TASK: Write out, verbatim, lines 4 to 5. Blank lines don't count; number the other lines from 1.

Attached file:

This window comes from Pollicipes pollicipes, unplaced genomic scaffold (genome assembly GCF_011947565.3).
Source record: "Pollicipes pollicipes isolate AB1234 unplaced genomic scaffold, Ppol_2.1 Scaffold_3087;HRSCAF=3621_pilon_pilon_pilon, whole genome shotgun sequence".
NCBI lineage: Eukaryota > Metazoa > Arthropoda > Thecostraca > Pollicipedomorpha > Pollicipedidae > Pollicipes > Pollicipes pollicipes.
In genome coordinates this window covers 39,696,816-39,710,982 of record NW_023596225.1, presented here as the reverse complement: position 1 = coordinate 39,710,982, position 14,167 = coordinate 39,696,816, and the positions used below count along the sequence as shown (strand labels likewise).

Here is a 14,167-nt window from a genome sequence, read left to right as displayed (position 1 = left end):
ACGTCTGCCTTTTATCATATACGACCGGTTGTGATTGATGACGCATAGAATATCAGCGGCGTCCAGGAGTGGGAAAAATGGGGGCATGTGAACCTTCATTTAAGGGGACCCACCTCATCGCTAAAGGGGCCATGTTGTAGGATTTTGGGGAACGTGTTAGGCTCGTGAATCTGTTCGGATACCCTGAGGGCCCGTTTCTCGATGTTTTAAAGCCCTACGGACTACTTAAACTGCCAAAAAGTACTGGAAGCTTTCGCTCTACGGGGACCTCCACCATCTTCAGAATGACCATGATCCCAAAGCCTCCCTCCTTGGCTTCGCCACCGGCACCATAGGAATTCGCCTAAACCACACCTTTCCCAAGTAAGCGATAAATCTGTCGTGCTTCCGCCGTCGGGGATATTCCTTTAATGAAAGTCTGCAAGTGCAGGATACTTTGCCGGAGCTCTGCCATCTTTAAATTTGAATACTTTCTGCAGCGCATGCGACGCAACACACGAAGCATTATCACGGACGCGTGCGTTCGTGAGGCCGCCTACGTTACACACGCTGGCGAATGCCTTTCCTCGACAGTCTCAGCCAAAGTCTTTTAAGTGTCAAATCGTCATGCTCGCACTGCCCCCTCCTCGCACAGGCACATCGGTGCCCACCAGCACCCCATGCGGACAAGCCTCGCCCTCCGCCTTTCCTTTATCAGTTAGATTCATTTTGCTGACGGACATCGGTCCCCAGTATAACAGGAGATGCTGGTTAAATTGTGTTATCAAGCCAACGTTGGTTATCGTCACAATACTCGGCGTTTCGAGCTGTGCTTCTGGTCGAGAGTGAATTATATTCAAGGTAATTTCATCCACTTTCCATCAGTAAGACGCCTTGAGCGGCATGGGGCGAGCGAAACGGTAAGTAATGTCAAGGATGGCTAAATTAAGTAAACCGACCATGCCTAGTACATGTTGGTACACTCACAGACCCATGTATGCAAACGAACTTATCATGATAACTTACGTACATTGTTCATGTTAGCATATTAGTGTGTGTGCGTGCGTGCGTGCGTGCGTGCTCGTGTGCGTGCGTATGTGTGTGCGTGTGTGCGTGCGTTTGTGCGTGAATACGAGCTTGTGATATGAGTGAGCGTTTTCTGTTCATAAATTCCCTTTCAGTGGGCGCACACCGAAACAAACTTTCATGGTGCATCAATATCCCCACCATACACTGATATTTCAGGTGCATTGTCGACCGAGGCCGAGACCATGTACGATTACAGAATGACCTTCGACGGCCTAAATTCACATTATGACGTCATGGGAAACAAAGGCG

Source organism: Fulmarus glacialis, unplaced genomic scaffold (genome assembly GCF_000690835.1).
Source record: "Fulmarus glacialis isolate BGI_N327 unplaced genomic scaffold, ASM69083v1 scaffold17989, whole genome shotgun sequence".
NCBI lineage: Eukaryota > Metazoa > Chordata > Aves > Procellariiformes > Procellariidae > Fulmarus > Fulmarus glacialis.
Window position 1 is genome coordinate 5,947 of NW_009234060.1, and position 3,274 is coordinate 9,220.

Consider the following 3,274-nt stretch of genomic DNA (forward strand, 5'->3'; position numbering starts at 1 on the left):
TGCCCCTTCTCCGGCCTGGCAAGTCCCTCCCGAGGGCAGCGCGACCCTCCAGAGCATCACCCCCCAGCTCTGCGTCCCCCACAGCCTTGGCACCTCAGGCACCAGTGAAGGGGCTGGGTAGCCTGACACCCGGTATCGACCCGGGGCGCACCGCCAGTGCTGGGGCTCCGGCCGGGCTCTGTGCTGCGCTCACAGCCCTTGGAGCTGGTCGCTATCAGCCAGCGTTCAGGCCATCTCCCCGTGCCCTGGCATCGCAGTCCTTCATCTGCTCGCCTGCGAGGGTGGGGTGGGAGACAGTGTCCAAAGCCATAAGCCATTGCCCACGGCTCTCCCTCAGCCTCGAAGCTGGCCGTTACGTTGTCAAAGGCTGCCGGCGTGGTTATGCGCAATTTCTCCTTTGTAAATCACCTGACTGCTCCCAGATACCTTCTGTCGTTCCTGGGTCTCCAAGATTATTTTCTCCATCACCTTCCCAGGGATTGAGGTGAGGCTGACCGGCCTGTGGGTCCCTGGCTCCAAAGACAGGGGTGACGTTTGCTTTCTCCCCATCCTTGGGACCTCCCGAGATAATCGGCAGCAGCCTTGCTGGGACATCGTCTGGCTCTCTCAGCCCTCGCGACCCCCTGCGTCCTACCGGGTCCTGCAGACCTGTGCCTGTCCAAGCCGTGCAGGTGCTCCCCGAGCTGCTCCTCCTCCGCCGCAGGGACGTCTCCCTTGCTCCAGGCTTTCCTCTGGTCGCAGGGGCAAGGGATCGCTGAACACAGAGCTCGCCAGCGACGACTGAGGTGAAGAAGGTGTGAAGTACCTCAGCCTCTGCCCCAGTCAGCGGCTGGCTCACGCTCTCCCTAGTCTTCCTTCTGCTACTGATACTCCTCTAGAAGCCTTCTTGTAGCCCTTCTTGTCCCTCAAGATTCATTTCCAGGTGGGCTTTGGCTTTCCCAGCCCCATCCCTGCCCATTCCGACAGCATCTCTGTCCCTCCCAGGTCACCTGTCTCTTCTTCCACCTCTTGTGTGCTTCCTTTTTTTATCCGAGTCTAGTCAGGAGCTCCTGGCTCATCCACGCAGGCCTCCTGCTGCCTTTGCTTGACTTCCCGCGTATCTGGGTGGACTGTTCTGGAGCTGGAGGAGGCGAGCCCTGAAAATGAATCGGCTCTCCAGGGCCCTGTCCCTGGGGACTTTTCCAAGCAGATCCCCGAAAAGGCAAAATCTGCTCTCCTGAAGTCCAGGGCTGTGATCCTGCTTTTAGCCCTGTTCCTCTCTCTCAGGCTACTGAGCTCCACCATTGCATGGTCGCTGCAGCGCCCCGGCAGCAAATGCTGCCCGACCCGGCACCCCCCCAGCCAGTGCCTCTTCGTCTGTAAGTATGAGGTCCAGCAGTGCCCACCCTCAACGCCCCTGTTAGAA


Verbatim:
In genome coordinates this window covers 39,696,816-39,710,982 of record NW_023596225.1, presented here as the reverse complement: position 1 = coordinate 39,710,982, position 14,167 = coordinate 39,696,816, and the positions used below count along the sequence as shown (strand labels likewise).

Here is a 14,167-nt window from a genome sequence, read left to right as displayed (position 1 = left end):